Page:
It’s Kashmiri vs outstation students in NIT campus at Srinagar

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NIT

As opposition flayed the police lathi-charge against outstation students at National Institute of Technology (NIT) campus in Srinagar, a two-member team from the HRD ministry held consultations with NIT officials over the hullabaloo.

Problems began in NIT last week when outstation students celebrated India’s win over Pakistan in the T20 World Cup. As a revenge, the local students (Kashmiris) celebrated and raised anti-India slogans on 1 April when India lost to West Indies in the semis and burst firecrackers.

Late that night, the locals (Kashmiri students) attacked our rooms and damaged the windowpanes leaving us freezing in intense cold, said a student.

The non-Kashmiri students said some of the NIT officials should be shifted and action be taken against them for  indulging in “anti-national” activity. They said that they should be allowed to hoist the Indian tricolour in the campus.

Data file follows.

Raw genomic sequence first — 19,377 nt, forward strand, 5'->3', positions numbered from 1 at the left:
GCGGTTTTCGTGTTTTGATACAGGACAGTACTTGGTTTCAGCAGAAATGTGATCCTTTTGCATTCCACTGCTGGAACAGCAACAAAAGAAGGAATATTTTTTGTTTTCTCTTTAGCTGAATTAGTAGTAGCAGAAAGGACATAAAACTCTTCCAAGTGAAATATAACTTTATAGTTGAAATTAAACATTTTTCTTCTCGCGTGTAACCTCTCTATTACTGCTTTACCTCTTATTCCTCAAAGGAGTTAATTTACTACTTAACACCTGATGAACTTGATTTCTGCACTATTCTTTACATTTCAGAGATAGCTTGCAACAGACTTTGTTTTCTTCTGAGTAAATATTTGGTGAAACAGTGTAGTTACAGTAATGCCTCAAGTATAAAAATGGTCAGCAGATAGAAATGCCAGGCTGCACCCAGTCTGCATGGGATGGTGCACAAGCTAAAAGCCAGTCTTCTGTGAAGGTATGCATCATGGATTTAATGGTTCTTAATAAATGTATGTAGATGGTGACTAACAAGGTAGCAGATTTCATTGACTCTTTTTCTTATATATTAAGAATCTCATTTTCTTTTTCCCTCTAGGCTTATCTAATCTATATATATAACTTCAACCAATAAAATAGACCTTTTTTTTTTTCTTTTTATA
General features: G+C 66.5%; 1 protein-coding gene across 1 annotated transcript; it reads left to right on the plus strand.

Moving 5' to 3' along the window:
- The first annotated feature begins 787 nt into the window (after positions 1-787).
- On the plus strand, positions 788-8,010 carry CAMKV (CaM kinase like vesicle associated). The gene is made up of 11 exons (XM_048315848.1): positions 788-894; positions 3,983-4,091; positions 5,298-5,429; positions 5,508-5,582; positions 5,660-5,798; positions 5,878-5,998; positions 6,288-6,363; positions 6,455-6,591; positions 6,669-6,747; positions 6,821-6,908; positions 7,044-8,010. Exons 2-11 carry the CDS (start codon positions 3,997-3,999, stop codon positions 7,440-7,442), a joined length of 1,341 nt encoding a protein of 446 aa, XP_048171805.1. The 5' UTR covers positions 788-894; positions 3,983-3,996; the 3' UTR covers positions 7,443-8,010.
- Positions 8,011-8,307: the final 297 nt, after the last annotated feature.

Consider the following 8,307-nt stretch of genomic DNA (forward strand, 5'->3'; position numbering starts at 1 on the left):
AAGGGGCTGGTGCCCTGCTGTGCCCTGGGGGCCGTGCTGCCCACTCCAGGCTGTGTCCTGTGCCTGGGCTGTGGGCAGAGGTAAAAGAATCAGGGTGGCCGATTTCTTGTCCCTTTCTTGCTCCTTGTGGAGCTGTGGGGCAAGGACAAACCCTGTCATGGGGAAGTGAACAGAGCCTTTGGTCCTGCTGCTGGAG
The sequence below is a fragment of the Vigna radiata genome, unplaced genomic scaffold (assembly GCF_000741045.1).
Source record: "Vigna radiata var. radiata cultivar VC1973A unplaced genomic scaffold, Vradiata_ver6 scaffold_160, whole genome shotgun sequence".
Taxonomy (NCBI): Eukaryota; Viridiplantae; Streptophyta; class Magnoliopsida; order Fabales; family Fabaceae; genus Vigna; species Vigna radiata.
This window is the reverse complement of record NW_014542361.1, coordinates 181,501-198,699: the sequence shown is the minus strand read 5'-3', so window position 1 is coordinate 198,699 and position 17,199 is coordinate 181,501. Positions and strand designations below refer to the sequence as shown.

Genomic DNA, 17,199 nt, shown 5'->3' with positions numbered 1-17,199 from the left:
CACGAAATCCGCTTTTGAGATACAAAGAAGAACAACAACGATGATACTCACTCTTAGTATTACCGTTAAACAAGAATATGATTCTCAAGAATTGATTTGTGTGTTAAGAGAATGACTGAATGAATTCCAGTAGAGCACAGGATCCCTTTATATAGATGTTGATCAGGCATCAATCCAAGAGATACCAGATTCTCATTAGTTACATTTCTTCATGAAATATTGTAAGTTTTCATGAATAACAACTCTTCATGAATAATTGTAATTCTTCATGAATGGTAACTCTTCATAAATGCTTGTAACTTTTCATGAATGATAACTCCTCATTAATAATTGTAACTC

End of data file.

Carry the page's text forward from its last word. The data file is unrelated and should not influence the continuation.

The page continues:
Demanding that NIT be shifted to Jammu, the students asked if a temple could be built inside the campus.

The students said the NIT administration and J&K police beat them with lathis a day earlier asking them to move out of the Valley and the campus. “We will boycott classes until our demands are met. Any discussion will take place only in New Delhi. We will not discuss anything in the campus even HRD minister,” the students said in a letter to the HRD Ministry.

HRD minister Smriti Irani, who is in Surat, said she had spoken to J&K chief minister Mehbooba Mufti who assured her that “no injustice will be done to any of them”.

Mufti, Irani said, had ordered a departmental inquiry into the incident. “We have sent a HRD team to Srinagar. They are on the campus and have spoken to around 500 students,” she said.

The HRD team was told by the non-Valley students that “we are not here to have any discussion with you, we are not here to give you reasons… we will continue the protest until this college is shifted from here.”

State education minister Naeem Akhtar said outstation students are “like our own children” and they will be accorded proper security.